6 Tips for Becoming Financially Organized
A few months ago I discussed all the areas where organizing can benefit you. One of those areas is “financial organization” which is my area of specialty. Being financially organized means your financial information is readily available and you have a clear picture of your personal finances. It’s often the last on our list of organizing priorities because sorting through financial information requires a lot of time and focus, and it’s hard to know how long to keep financial documents and how to store them.
However, like organizing your home, the benefits far outweigh the costs. It will help reduce financial stress, allow you to feel in control of your finances, and save a lot of time during tax season. Here are 6 tips for becoming financially organized.
1. Set yourself up for success. Find a distraction-free time, turn off your technology, and work in blocks of time (see last month’s blog!). It might help to have someone financially knowledgeable work with you to keep you on track and help you make decisions about document retention. Don’t forget to reward yourself after a successful work session or upon reaching your goal!
2. Streamline financial documents. Gather and sort all. Set up a simple file system by account or subject. Determine if you really need to keep paper or electronic copies. Knowing what information to keep can be as simple as knowing why you need them. Remember that 80% of what we file, we never look at again!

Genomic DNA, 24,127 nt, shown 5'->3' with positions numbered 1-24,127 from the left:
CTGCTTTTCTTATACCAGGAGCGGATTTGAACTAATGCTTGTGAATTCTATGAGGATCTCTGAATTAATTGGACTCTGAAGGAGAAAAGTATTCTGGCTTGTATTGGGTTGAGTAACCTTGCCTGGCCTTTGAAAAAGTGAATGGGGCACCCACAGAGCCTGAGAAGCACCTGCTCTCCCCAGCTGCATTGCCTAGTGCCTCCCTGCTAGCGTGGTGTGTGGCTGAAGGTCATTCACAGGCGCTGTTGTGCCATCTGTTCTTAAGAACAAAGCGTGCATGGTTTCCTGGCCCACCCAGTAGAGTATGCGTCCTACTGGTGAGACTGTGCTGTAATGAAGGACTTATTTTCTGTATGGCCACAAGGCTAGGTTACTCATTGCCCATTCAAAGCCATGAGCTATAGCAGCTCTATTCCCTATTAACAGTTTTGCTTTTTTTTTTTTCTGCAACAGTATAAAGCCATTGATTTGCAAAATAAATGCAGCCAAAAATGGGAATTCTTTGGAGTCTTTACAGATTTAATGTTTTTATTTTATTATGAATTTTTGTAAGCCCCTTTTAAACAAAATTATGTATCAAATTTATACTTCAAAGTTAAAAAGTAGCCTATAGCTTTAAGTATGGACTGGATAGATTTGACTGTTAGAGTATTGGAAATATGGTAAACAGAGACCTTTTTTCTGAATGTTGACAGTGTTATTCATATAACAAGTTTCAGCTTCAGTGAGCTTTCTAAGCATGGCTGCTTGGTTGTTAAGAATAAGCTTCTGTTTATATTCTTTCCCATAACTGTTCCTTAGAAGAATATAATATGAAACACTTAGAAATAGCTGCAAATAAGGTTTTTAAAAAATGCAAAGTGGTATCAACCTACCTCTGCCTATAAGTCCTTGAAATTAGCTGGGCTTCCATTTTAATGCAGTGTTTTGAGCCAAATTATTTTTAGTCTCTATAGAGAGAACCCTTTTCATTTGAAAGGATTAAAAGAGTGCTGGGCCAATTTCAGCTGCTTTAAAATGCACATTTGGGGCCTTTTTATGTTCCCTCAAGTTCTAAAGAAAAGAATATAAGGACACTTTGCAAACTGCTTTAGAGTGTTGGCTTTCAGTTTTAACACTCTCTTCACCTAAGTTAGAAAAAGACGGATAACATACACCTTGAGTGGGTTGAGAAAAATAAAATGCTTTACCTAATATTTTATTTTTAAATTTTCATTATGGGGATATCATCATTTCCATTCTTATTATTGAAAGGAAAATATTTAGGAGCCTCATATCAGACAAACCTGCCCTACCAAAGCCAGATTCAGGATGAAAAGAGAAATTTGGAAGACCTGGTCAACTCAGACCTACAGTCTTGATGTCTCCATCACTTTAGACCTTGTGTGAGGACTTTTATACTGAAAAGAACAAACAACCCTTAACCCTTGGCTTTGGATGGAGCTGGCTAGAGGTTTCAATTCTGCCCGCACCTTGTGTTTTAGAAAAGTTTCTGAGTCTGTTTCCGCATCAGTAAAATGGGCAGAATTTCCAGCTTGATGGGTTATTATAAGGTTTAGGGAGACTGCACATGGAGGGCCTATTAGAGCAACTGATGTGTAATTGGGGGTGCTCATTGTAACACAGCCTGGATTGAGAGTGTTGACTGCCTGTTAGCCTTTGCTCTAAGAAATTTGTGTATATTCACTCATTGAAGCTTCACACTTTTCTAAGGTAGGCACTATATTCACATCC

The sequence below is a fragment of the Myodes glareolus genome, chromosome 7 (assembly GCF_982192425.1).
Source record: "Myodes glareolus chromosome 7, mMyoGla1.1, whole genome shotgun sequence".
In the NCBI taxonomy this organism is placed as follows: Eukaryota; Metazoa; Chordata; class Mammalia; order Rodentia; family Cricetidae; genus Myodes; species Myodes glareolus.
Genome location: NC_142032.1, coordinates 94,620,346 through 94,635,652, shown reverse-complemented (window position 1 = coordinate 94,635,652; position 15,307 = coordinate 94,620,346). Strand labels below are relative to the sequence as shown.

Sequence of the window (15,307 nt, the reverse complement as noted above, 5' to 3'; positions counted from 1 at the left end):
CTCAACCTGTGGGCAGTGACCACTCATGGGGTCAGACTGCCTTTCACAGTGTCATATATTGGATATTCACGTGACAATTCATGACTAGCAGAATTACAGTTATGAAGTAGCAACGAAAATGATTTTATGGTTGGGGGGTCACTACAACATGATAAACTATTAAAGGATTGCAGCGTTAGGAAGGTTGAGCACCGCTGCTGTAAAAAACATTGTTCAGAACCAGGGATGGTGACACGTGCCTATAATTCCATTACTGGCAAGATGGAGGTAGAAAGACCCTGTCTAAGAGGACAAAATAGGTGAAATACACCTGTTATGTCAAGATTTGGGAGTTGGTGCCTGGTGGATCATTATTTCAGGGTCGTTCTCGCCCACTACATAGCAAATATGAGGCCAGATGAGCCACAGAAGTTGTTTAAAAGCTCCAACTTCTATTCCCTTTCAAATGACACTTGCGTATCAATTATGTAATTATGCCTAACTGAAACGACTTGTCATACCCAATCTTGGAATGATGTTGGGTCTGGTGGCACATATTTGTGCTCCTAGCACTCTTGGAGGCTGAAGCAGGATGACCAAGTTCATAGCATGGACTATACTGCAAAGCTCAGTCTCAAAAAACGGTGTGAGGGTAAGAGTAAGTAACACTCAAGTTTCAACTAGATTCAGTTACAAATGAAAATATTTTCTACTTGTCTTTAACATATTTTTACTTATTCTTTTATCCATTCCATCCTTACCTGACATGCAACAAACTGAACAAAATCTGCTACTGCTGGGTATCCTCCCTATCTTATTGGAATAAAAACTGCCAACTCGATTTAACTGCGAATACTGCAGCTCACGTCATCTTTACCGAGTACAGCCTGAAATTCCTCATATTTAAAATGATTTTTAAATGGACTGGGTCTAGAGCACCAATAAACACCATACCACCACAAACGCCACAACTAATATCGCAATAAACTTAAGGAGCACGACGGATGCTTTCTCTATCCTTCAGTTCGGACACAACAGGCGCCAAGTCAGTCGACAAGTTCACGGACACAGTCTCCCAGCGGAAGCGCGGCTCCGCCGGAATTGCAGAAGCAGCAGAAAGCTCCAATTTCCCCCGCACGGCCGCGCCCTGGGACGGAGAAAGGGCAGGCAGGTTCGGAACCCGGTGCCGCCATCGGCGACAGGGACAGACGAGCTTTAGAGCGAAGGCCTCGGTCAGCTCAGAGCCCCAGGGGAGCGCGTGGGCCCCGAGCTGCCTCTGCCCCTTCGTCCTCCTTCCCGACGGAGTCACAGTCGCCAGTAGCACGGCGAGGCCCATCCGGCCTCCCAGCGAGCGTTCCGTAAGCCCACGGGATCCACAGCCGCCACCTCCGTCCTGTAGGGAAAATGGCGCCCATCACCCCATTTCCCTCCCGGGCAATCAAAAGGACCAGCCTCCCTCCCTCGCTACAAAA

Key Retention Guidelines for Financial Information
Usually it’s not necessary to keep anything you can access online (bills, statements).
Keep receipts and confirmations only until you’ve verified them against your monthly statements unless they’re for major purchases or you need them for tax documentation.
File anything you will need for tax preparation in a current year tax file (charitable receipts, business expenses, etc.).
Retain past tax returns for at least 7 years (consult your tax preparer).
Keep important life documents forever in a secure location (birth certificates, licenses, estate documents).
Toss items past their expiration date (warranties, insurance policies).
Dispose of monthly investment statements after you receive the yearend summary.
3. Close bank and credit card accounts that you don’t need. Fewer accounts means less time spent tracking and monitoring, and may even reduce fees.
4. Put safety measures in place. Invest in a safe deposit box for important documents. Purchase a paper shredder and possibly identity theft protection. Another way to reduce your risk of identity theft is to use password management software such as LastPass.
5. Consider using financial tools. Financial software such as Quicken or even a simple spreadsheet can be very helpful to stay on top of your finances and create a budget going forward.
6. Make it a habit. Once you get your finances in order, it’s important to set up a routine to pay bills, file financial documents, address problems, and update financial summaries. Dedicate some time weekly or at least once a month to stay financially organized. Also, at the beginning of each year, go through all your financial files (paper and electronic) to purge anything no longer needed and update files for the upcoming year. This is a great time to gather documents for tax preparation.
Now is the perfect time of year to tackle financial organizing. By doing so you’ll gain peace of mind from understanding your finances and knowing where to find your financial information when you need it. The added bonus is that you’ll be ahead of the game for tax preparation. As you’ve probably noticed, anything related to finances seems to circle back to taxes!